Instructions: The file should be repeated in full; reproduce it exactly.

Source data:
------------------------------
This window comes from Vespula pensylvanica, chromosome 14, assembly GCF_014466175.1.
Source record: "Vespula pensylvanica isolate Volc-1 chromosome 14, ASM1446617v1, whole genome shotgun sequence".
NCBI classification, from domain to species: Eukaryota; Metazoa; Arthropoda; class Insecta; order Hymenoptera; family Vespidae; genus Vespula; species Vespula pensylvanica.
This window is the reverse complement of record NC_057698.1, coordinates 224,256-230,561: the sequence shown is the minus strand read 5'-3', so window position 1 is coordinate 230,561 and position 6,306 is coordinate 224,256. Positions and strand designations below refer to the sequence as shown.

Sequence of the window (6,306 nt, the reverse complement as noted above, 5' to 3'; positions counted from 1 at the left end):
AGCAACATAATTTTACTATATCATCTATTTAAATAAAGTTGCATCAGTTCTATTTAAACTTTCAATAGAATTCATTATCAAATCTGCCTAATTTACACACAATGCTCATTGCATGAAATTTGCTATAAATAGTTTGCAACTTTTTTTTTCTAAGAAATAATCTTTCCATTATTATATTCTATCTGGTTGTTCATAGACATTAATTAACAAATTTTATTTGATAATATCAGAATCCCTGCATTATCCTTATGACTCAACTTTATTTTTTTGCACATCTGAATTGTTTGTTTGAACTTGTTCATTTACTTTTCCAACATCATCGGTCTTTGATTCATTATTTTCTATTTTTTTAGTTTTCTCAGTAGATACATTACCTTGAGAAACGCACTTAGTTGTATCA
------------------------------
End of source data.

This window comes from Vespula pensylvanica, chromosome 14, assembly GCF_014466175.1.
Source record: "Vespula pensylvanica isolate Volc-1 chromosome 14, ASM1446617v1, whole genome shotgun sequence".
NCBI classification, from domain to species: Eukaryota; Metazoa; Arthropoda; class Insecta; order Hymenoptera; family Vespidae; genus Vespula; species Vespula pensylvanica.
This window is the reverse complement of record NC_057698.1, coordinates 224,256-230,561: the sequence shown is the minus strand read 5'-3', so window position 1 is coordinate 230,561 and position 6,306 is coordinate 224,256. Positions and strand designations below refer to the sequence as shown.

Sequence of the window (6,306 nt, the reverse complement as noted above, 5' to 3'; positions counted from 1 at the left end):
AGCAACATAATTTTACTATATCATCTATTTAAATAAAGTTGCATCAGTTCTATTTAAACTTTCAATAGAATTCATTATCAAATCTGCCTAATTTACACACAATGCTCATTGCATGAAATTTGCTATAAATAGTTTGCAACTTTTTTTTTCTAAGAAATAATCTTTCCATTATTATATTCTATCTGGTTGTTCATAGACATTAATTAACAAATTTTATTTGATAATATCAGAATCCCTGCATTATCCTTATGACTCAACTTTATTTTTTTGCACATCTGAATTGTTTGTTTGAACTTGTTCATTTACTTTTCCAACATCATCGGTCTTTGATTCATTATTTTCTATTTTTTTAGTTTTCTCAGTAGATACATTACCTTGAGAAACGCACTTAGTTGTATCA